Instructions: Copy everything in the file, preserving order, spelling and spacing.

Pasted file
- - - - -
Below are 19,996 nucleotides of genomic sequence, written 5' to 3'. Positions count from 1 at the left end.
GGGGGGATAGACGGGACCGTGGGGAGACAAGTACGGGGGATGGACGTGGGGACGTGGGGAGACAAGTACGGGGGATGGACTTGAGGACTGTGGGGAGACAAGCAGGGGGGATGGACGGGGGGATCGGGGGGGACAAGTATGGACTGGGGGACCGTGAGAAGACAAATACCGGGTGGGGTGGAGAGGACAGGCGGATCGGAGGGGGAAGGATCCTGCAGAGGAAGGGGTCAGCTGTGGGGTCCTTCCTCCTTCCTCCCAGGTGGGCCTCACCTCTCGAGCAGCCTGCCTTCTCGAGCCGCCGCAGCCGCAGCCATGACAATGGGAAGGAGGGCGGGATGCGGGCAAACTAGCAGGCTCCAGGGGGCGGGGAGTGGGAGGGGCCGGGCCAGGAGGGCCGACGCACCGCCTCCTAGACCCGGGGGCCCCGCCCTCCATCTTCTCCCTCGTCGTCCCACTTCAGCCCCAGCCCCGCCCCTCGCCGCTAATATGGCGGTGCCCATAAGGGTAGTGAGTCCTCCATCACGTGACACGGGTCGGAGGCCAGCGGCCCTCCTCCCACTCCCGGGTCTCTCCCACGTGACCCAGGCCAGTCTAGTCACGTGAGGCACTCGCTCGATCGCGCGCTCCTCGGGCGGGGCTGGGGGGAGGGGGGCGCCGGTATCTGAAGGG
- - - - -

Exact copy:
Below are 19,996 nucleotides of genomic sequence, written 5' to 3'. Positions count from 1 at the left end.
GGGGGGATAGACGGGACCGTGGGGAGACAAGTACGGGGGATGGACGTGGGGACGTGGGGAGACAAGTACGGGGGATGGACTTGAGGACTGTGGGGAGACAAGCAGGGGGGATGGACGGGGGGATCGGGGGGGACAAGTATGGACTGGGGGACCGTGAGAAGACAAATACCGGGTGGGGTGGAGAGGACAGGCGGATCGGAGGGGGAAGGATCCTGCAGAGGAAGGGGTCAGCTGTGGGGTCCTTCCTCCTTCCTCCCAGGTGGGCCTCACCTCTCGAGCAGCCTGCCTTCTCGAGCCGCCGCAGCCGCAGCCATGACAATGGGAAGGAGGGCGGGATGCGGGCAAACTAGCAGGCTCCAGGGGGCGGGGAGTGGGAGGGGCCGGGCCAGGAGGGCCGACGCACCGCCTCCTAGACCCGGGGGCCCCGCCCTCCATCTTCTCCCTCGTCGTCCCACTTCAGCCCCAGCCCCGCCCCTCGCCGCTAATATGGCGGTGCCCATAAGGGTAGTGAGTCCTCCATCACGTGACACGGGTCGGAGGCCAGCGGCCCTCCTCCCACTCCCGGGTCTCTCCCACGTGACCCAGGCCAGTCTAGTCACGTGAGGCACTCGCTCGATCGCGCGCTCCTCGGGCGGGGCTGGGGGGAGGGGGGCGCCGGTATCTGAAGGG